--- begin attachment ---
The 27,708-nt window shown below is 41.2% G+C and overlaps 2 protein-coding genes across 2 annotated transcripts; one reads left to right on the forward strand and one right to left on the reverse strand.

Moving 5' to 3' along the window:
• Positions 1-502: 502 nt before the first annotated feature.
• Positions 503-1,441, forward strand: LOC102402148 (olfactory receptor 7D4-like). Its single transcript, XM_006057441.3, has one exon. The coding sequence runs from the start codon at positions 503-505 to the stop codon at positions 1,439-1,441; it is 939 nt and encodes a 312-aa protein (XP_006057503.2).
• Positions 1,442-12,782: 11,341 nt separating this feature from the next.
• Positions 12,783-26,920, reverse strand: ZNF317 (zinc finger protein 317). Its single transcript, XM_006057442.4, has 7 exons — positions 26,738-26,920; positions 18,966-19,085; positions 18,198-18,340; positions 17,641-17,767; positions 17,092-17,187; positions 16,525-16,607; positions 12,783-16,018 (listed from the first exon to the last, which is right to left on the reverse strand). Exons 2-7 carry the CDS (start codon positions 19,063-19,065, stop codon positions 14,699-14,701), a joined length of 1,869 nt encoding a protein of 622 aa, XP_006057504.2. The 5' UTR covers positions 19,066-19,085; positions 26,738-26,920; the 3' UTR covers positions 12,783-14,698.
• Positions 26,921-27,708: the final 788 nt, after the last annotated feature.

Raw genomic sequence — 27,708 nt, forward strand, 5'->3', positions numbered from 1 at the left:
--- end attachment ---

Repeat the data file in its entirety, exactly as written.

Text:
The 27,708-nt window shown below is 41.2% G+C and overlaps 2 protein-coding genes across 2 annotated transcripts; one reads left to right on the forward strand and one right to left on the reverse strand.

Moving 5' to 3' along the window:
• Positions 1-502: 502 nt before the first annotated feature.
• Positions 503-1,441, forward strand: LOC102402148 (olfactory receptor 7D4-like). Its single transcript, XM_006057441.3, has one exon. The coding sequence runs from the start codon at positions 503-505 to the stop codon at positions 1,439-1,441; it is 939 nt and encodes a 312-aa protein (XP_006057503.2).
• Positions 1,442-12,782: 11,341 nt separating this feature from the next.
• Positions 12,783-26,920, reverse strand: ZNF317 (zinc finger protein 317). Its single transcript, XM_006057442.4, has 7 exons — positions 26,738-26,920; positions 18,966-19,085; positions 18,198-18,340; positions 17,641-17,767; positions 17,092-17,187; positions 16,525-16,607; positions 12,783-16,018 (listed from the first exon to the last, which is right to left on the reverse strand). Exons 2-7 carry the CDS (start codon positions 19,063-19,065, stop codon positions 14,699-14,701), a joined length of 1,869 nt encoding a protein of 622 aa, XP_006057504.2. The 5' UTR covers positions 19,066-19,085; positions 26,738-26,920; the 3' UTR covers positions 12,783-14,698.
• Positions 26,921-27,708: the final 788 nt, after the last annotated feature.

Raw genomic sequence — 27,708 nt, forward strand, 5'->3', positions numbered from 1 at the left: